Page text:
Expectations are that the Ravens will take a late-round flier on a quarterback in next week's NFL draft. If they do, it'll be for a player who has passed all their reference points — just as with any other position.
What does Eric DeCosta, the team's director of player personnel, want in a third-day quarterback?
"It's a guy that plays well on tape, first of all," DeCosta said. "Our coaches and scouts have looked at these guys. Intelligence is important at that position, and accuracy is important. Experience, production, character … a whole bunch of different things, just like with every other position."
In a draft with more variables than in recent years — such as delayed free agency, a proposed rookie salary cap and no player trades — the Ravens need to use their nine picks prudently. Because they don't yet know whether free-agent quarterback Marc Bulger will return to the team in 2011, the backup to Joe Flacco right now would be Hunter Cantwell, who spent last season on the practice squad.
As usual, the Ravens will look for a value pick, a player who for one reason or another falls deeper in the draft than expected.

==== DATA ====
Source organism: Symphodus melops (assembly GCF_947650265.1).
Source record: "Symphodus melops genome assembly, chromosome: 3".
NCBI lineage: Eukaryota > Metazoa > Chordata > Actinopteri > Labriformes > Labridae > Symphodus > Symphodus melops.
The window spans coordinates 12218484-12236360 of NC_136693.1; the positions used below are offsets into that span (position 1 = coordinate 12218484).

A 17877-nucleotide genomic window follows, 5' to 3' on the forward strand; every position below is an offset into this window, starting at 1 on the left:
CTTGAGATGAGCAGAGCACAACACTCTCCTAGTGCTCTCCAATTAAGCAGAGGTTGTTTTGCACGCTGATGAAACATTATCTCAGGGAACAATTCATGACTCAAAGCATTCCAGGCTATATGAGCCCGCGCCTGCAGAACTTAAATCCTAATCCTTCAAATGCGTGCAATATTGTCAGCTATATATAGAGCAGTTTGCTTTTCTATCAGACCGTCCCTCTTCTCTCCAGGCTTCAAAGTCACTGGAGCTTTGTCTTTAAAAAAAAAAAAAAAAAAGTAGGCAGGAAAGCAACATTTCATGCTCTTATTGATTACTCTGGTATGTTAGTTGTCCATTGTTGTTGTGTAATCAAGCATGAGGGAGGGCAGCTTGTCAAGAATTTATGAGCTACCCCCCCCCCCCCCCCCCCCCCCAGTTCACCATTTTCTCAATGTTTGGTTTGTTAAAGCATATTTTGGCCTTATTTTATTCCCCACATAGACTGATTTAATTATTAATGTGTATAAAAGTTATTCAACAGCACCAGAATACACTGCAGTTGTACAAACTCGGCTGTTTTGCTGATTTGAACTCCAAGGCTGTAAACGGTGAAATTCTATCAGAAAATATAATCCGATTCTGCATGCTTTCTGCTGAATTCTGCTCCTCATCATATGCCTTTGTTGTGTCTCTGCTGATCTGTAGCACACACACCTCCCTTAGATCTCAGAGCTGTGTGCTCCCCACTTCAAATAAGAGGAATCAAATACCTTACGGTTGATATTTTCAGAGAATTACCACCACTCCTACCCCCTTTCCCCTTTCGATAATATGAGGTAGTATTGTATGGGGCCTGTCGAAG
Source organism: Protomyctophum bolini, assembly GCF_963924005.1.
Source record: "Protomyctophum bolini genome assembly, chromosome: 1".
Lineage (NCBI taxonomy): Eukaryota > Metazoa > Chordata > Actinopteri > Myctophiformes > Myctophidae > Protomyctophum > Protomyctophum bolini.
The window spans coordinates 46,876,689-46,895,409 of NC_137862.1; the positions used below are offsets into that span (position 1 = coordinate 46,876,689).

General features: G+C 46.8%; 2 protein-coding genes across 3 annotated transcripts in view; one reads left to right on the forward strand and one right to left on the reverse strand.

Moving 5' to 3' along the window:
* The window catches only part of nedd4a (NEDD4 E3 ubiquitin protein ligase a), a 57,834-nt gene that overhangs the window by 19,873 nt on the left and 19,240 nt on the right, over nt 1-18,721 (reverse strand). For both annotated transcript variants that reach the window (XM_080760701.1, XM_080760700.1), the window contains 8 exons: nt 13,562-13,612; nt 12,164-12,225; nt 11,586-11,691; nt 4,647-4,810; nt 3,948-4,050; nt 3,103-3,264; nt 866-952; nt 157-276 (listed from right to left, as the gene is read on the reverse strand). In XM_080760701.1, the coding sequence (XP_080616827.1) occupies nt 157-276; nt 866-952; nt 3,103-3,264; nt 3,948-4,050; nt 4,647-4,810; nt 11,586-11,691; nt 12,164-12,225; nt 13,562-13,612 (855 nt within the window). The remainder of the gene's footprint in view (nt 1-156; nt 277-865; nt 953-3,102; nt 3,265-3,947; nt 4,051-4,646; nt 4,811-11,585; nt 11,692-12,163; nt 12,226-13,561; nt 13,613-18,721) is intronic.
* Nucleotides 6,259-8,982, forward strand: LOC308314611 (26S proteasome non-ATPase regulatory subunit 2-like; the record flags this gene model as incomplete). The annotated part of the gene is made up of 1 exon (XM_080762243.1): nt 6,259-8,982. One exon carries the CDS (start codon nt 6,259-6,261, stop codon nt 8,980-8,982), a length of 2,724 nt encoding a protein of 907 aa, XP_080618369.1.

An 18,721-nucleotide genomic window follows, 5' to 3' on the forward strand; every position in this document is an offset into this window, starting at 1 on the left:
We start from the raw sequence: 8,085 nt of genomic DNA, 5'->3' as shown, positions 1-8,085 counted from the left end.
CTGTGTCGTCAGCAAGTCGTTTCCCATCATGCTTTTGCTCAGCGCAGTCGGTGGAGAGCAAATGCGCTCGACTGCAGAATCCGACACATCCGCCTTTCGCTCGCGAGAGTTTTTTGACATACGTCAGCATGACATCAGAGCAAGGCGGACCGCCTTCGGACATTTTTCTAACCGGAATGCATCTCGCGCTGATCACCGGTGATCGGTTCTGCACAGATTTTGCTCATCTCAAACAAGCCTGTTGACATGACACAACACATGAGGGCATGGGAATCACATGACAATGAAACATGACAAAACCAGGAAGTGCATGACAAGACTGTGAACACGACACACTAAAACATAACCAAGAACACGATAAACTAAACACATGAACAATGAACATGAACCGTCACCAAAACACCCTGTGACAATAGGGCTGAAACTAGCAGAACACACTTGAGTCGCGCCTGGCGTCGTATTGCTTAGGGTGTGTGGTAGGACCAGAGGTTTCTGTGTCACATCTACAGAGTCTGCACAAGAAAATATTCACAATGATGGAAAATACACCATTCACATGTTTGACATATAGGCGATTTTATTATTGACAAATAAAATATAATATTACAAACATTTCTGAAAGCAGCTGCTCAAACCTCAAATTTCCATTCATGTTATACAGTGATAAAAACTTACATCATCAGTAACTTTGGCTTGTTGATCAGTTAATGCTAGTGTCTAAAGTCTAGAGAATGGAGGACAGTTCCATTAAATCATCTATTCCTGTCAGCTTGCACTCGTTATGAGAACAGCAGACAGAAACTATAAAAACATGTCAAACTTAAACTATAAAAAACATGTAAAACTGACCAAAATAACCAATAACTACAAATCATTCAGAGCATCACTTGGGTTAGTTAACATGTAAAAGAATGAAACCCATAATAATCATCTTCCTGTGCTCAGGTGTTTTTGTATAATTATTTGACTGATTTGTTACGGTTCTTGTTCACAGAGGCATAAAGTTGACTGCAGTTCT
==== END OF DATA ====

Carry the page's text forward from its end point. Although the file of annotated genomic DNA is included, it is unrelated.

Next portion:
The man responsible for investigating the 2011 quarterback class is Craig Ver Steeg, who was an offensive coordinator in previous stops at Rutgers and Utah before joining the Ravens in 2008.
"We've ranked all these quarterbacks in value," DeCosta said. "Craig Ver Steeg has done a great job looking at all of these guys. We've got a good quarterback board, and if there's a good player at some point in the draft available, we could turn the card in.
"I don't know how many years we've drafted quarterbacks, but I think you can never have enough good quarterbacks on the team."
Aside from grabbing Flacco (2008) and Kyle Boller (2003) in the first round, the Ravens have mostly dabbled in late picks at quarterback. The best was Derek Anderson (sixth round, 2005), who made the Pro Bowl in Cleveland. Heisman Trophy winner Troy Smith was a fifth-rounder in 2007, Jon Harris a sixth-rounder in 2004 and Jon Stark (1996), Wally Richardson (1997) and Wes Pate (2002) all were seventh-round choices.
Anderson and Smith were the only players who ever won a game for the Ravens.
Joe Hortiz, the Ravens' director of college scouting, said their chances of taking a quarterback late depend on whether there's a run on the position early.
"We talk about corners," Hortiz said, "and they all seem to go higher than you think they'll go. Sometimes that happens to quarterbacks, other times it doesn't. Obviously, it didn't happen to Tom Brady. No one thought that much of him, apparently."
Websites are projecting anywhere from two to seven quarterbacks going in the first round next week. Seven?
"That would shock me," Hortiz said.
Cam Newton (Auburn) and Blaine Gabbert (Missouri) will go early in the first round. Colin Kaepernick (Nevada) has been shooting up draft boards of late. Christian Ponder (Florida State), Jake Locker (Washington), Ryan Mallett (Arkansas) and Andy Dalton (Texas Christian) have been mentioned as possible first-round picks, albeit with second-round grades.